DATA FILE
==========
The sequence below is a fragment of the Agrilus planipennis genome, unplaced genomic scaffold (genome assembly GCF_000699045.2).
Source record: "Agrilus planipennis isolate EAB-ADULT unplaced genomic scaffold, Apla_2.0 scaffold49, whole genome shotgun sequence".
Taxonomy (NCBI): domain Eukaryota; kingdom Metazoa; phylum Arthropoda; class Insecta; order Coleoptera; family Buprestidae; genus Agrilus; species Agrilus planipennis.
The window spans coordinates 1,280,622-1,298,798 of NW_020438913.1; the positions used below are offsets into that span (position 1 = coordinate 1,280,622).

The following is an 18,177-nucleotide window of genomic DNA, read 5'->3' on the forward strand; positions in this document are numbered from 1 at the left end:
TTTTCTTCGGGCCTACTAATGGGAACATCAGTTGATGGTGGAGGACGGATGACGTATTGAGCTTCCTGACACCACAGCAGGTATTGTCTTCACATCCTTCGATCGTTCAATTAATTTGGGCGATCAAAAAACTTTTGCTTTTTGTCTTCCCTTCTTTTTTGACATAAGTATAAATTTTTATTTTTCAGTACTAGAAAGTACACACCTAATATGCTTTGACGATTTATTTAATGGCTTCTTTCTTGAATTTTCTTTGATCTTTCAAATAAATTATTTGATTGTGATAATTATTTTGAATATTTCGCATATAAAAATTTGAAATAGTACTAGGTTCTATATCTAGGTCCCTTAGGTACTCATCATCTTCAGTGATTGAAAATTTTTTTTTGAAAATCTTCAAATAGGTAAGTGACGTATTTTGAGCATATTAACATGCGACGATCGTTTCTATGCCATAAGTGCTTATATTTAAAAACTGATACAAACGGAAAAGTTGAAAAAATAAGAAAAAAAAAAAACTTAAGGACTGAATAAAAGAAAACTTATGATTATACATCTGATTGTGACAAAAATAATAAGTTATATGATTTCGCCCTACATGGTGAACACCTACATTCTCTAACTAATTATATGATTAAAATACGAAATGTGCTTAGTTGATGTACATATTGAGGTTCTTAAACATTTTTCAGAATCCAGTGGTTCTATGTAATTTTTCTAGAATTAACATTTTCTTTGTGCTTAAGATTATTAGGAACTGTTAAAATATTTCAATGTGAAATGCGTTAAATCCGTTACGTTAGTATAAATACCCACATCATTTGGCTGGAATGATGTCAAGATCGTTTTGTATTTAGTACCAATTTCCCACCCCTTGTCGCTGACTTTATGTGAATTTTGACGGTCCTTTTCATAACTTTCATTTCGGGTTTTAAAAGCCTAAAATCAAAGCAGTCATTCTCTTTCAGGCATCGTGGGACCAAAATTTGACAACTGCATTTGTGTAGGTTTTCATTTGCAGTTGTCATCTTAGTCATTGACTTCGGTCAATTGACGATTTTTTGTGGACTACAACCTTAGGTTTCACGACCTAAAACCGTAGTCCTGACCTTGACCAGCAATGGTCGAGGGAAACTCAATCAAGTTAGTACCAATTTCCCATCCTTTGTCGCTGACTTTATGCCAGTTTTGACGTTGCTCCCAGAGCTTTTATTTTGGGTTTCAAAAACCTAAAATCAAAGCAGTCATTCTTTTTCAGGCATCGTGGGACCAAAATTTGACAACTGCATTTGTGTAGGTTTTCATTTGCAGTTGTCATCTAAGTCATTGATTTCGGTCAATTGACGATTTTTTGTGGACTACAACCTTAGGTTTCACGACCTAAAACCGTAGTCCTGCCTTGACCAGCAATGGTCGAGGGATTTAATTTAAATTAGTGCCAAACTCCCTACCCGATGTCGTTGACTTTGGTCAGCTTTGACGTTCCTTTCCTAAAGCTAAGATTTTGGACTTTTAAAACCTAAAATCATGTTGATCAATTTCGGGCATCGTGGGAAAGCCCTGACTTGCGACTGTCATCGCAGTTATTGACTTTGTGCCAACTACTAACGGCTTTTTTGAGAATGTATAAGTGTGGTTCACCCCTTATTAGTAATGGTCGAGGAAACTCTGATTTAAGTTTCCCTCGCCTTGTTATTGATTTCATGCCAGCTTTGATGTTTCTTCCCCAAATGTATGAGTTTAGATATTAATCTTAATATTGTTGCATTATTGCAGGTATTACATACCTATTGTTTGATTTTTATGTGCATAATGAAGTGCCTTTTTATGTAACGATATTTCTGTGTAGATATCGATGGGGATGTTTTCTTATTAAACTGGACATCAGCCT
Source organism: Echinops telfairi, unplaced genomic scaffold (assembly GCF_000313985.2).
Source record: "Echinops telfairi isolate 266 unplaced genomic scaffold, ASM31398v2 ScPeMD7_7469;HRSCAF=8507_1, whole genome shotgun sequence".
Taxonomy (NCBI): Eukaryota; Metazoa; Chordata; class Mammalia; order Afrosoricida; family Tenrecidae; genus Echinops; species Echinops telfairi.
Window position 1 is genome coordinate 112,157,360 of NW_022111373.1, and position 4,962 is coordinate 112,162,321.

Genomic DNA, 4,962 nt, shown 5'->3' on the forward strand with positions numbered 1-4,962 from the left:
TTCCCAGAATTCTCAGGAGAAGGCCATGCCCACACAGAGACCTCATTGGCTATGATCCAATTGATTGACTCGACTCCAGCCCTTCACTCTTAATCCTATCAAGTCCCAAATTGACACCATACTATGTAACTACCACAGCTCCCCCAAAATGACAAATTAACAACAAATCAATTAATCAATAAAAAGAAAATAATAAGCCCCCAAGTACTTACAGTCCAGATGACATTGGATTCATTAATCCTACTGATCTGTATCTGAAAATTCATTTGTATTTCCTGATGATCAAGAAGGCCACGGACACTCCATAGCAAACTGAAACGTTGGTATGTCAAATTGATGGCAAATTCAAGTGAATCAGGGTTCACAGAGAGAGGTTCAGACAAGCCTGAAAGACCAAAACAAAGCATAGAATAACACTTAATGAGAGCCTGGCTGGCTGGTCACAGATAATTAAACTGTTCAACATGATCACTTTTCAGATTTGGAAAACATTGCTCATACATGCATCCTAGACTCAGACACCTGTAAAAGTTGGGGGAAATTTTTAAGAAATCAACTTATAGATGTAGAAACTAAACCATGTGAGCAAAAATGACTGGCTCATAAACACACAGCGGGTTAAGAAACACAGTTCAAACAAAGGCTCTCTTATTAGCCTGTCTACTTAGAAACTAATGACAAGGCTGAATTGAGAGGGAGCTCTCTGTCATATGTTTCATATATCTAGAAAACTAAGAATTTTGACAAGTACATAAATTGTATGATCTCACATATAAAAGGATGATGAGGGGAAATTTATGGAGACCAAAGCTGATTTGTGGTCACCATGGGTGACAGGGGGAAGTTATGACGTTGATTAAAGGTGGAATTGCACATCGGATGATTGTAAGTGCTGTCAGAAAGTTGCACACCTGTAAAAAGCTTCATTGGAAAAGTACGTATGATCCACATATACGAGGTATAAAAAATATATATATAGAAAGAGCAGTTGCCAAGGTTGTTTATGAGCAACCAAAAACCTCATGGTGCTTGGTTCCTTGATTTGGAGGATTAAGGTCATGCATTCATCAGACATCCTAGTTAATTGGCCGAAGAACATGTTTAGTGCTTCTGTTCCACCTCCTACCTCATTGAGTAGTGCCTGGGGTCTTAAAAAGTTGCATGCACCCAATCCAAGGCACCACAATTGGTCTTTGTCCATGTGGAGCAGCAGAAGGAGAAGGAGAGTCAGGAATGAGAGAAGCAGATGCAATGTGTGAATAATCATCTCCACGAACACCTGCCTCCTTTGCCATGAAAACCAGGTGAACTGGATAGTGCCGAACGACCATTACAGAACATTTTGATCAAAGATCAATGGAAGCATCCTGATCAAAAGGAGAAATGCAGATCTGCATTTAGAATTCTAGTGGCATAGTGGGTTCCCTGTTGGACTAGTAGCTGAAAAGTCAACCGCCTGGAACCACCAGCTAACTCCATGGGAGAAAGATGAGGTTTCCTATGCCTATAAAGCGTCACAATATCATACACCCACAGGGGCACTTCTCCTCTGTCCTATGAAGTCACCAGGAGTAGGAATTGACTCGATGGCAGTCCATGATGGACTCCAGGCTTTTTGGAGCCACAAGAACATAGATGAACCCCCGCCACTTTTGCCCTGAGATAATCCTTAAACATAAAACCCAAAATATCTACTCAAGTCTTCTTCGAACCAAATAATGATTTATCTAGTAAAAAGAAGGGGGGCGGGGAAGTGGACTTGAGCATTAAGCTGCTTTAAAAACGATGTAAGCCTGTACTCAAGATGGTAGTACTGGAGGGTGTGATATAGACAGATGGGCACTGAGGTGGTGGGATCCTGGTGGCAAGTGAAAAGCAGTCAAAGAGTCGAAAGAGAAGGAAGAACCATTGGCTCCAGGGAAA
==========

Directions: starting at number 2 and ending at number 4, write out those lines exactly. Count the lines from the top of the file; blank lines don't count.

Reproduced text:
Source record: "Agrilus planipennis isolate EAB-ADULT unplaced genomic scaffold, Apla_2.0 scaffold49, whole genome shotgun sequence".
Taxonomy (NCBI): domain Eukaryota; kingdom Metazoa; phylum Arthropoda; class Insecta; order Coleoptera; family Buprestidae; genus Agrilus; species Agrilus planipennis.
The window spans coordinates 1,280,622-1,298,798 of NW_020438913.1; the positions used below are offsets into that span (position 1 = coordinate 1,280,622).